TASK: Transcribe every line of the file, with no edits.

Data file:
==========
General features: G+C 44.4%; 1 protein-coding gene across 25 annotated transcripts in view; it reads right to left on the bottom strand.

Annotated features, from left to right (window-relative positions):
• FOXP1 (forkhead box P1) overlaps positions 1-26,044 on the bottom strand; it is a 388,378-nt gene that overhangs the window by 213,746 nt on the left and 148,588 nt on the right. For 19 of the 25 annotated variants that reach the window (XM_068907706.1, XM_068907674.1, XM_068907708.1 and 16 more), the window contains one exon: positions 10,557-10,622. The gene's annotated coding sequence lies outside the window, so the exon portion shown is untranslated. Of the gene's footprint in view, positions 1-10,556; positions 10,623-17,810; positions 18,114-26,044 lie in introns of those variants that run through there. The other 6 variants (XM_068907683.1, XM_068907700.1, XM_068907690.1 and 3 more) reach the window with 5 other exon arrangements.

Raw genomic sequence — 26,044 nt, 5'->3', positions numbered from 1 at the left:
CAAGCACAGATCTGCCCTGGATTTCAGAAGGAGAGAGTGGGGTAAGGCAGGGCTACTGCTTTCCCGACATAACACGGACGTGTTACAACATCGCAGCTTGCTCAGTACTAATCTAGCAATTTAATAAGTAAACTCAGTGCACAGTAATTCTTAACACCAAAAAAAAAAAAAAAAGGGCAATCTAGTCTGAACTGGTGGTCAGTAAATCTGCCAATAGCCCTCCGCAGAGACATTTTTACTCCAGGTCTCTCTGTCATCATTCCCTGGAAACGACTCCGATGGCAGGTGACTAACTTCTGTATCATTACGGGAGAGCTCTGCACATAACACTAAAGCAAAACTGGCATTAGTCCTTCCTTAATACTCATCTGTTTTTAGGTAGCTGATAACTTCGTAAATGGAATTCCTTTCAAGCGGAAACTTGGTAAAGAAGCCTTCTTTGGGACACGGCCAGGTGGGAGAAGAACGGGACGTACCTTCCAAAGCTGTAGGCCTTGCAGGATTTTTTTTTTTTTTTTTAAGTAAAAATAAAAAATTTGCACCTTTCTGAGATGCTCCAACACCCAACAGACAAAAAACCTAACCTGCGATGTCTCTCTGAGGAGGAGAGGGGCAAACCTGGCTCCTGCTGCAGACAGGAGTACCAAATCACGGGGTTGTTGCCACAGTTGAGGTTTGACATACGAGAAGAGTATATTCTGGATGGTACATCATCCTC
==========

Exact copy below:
General features: G+C 44.4%; 1 protein-coding gene across 25 annotated transcripts in view; it reads right to left on the bottom strand.

Annotated features, from left to right (window-relative positions):
• FOXP1 (forkhead box P1) overlaps positions 1-26,044 on the bottom strand; it is a 388,378-nt gene that overhangs the window by 213,746 nt on the left and 148,588 nt on the right. For 19 of the 25 annotated variants that reach the window (XM_068907706.1, XM_068907674.1, XM_068907708.1 and 16 more), the window contains one exon: positions 10,557-10,622. The gene's annotated coding sequence lies outside the window, so the exon portion shown is untranslated. Of the gene's footprint in view, positions 1-10,556; positions 10,623-17,810; positions 18,114-26,044 lie in introns of those variants that run through there. The other 6 variants (XM_068907683.1, XM_068907700.1, XM_068907690.1 and 3 more) reach the window with 5 other exon arrangements.

Raw genomic sequence — 26,044 nt, 5'->3', positions numbered from 1 at the left:
CAAGCACAGATCTGCCCTGGATTTCAGAAGGAGAGAGTGGGGTAAGGCAGGGCTACTGCTTTCCCGACATAACACGGACGTGTTACAACATCGCAGCTTGCTCAGTACTAATCTAGCAATTTAATAAGTAAACTCAGTGCACAGTAATTCTTAACACCAAAAAAAAAAAAAAAAGGGCAATCTAGTCTGAACTGGTGGTCAGTAAATCTGCCAATAGCCCTCCGCAGAGACATTTTTACTCCAGGTCTCTCTGTCATCATTCCCTGGAAACGACTCCGATGGCAGGTGACTAACTTCTGTATCATTACGGGAGAGCTCTGCACATAACACTAAAGCAAAACTGGCATTAGTCCTTCCTTAATACTCATCTGTTTTTAGGTAGCTGATAACTTCGTAAATGGAATTCCTTTCAAGCGGAAACTTGGTAAAGAAGCCTTCTTTGGGACACGGCCAGGTGGGAGAAGAACGGGACGTACCTTCCAAAGCTGTAGGCCTTGCAGGATTTTTTTTTTTTTTTTTAAGTAAAAATAAAAAATTTGCACCTTTCTGAGATGCTCCAACACCCAACAGACAAAAAACCTAACCTGCGATGTCTCTCTGAGGAGGAGAGGGGCAAACCTGGCTCCTGCTGCAGACAGGAGTACCAAATCACGGGGTTGTTGCCACAGTTGAGGTTTGACATACGAGAAGAGTATATTCTGGATGGTACATCATCCTC